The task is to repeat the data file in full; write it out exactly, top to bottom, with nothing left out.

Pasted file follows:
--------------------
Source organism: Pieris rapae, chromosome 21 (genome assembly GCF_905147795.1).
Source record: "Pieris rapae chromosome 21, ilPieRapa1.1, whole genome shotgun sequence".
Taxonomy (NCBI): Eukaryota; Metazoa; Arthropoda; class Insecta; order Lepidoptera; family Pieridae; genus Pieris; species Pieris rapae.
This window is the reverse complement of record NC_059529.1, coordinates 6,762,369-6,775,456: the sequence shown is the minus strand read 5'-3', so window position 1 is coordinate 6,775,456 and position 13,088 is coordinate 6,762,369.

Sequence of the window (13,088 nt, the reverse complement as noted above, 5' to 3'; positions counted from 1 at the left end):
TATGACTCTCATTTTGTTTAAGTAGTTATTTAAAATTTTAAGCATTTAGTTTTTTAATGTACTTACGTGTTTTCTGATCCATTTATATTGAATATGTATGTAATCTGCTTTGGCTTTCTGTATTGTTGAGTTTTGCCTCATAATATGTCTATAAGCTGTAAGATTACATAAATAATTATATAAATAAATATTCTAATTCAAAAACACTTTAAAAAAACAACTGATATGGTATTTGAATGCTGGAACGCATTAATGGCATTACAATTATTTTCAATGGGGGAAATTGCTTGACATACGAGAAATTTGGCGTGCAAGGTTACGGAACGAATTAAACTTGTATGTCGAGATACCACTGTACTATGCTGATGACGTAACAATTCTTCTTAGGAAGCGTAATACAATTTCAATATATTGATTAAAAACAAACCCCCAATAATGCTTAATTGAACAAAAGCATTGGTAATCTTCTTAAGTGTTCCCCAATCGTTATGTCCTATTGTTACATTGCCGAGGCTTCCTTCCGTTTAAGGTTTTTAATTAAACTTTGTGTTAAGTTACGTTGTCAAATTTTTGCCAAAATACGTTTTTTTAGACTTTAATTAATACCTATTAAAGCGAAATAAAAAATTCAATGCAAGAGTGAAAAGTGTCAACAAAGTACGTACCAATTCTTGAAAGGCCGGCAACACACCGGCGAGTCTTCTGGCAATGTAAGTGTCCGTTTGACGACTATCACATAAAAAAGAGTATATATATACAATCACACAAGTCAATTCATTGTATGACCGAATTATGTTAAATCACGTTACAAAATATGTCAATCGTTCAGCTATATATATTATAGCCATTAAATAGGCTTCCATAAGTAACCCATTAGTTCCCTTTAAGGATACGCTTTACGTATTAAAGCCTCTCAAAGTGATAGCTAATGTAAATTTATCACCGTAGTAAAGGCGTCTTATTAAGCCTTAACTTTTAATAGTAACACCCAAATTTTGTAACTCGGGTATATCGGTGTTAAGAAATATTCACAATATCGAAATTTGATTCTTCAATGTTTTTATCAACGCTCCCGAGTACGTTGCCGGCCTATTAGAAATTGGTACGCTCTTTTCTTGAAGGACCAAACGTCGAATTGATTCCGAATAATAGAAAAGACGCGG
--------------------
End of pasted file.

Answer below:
Source organism: Pieris rapae, chromosome 21 (genome assembly GCF_905147795.1).
Source record: "Pieris rapae chromosome 21, ilPieRapa1.1, whole genome shotgun sequence".
Taxonomy (NCBI): Eukaryota; Metazoa; Arthropoda; class Insecta; order Lepidoptera; family Pieridae; genus Pieris; species Pieris rapae.
This window is the reverse complement of record NC_059529.1, coordinates 6,762,369-6,775,456: the sequence shown is the minus strand read 5'-3', so window position 1 is coordinate 6,775,456 and position 13,088 is coordinate 6,762,369.

Sequence of the window (13,088 nt, the reverse complement as noted above, 5' to 3'; positions counted from 1 at the left end):
TATGACTCTCATTTTGTTTAAGTAGTTATTTAAAATTTTAAGCATTTAGTTTTTTAATGTACTTACGTGTTTTCTGATCCATTTATATTGAATATGTATGTAATCTGCTTTGGCTTTCTGTATTGTTGAGTTTTGCCTCATAATATGTCTATAAGCTGTAAGATTACATAAATAATTATATAAATAAATATTCTAATTCAAAAACACTTTAAAAAAACAACTGATATGGTATTTGAATGCTGGAACGCATTAATGGCATTACAATTATTTTCAATGGGGGAAATTGCTTGACATACGAGAAATTTGGCGTGCAAGGTTACGGAACGAATTAAACTTGTATGTCGAGATACCACTGTACTATGCTGATGACGTAACAATTCTTCTTAGGAAGCGTAATACAATTTCAATATATTGATTAAAAACAAACCCCCAATAATGCTTAATTGAACAAAAGCATTGGTAATCTTCTTAAGTGTTCCCCAATCGTTATGTCCTATTGTTACATTGCCGAGGCTTCCTTCCGTTTAAGGTTTTTAATTAAACTTTGTGTTAAGTTACGTTGTCAAATTTTTGCCAAAATACGTTTTTTTAGACTTTAATTAATACCTATTAAAGCGAAATAAAAAATTCAATGCAAGAGTGAAAAGTGTCAACAAAGTACGTACCAATTCTTGAAAGGCCGGCAACACACCGGCGAGTCTTCTGGCAATGTAAGTGTCCGTTTGACGACTATCACATAAAAAAGAGTATATATATACAATCACACAAGTCAATTCATTGTATGACCGAATTATGTTAAATCACGTTACAAAATATGTCAATCGTTCAGCTATATATATTATAGCCATTAAATAGGCTTCCATAAGTAACCCATTAGTTCCCTTTAAGGATACGCTTTACGTATTAAAGCCTCTCAAAGTGATAGCTAATGTAAATTTATCACCGTAGTAAAGGCGTCTTATTAAGCCTTAACTTTTAATAGTAACACCCAAATTTTGTAACTCGGGTATATCGGTGTTAAGAAATATTCACAATATCGAAATTTGATTCTTCAATGTTTTTATCAACGCTCCCGAGTACGTTGCCGGCCTATTAGAAATTGGTACGCTCTTTTCTTGAAGGACCAAACGTCGAATTGATTCCGAATAATAGAAAAGACGCGG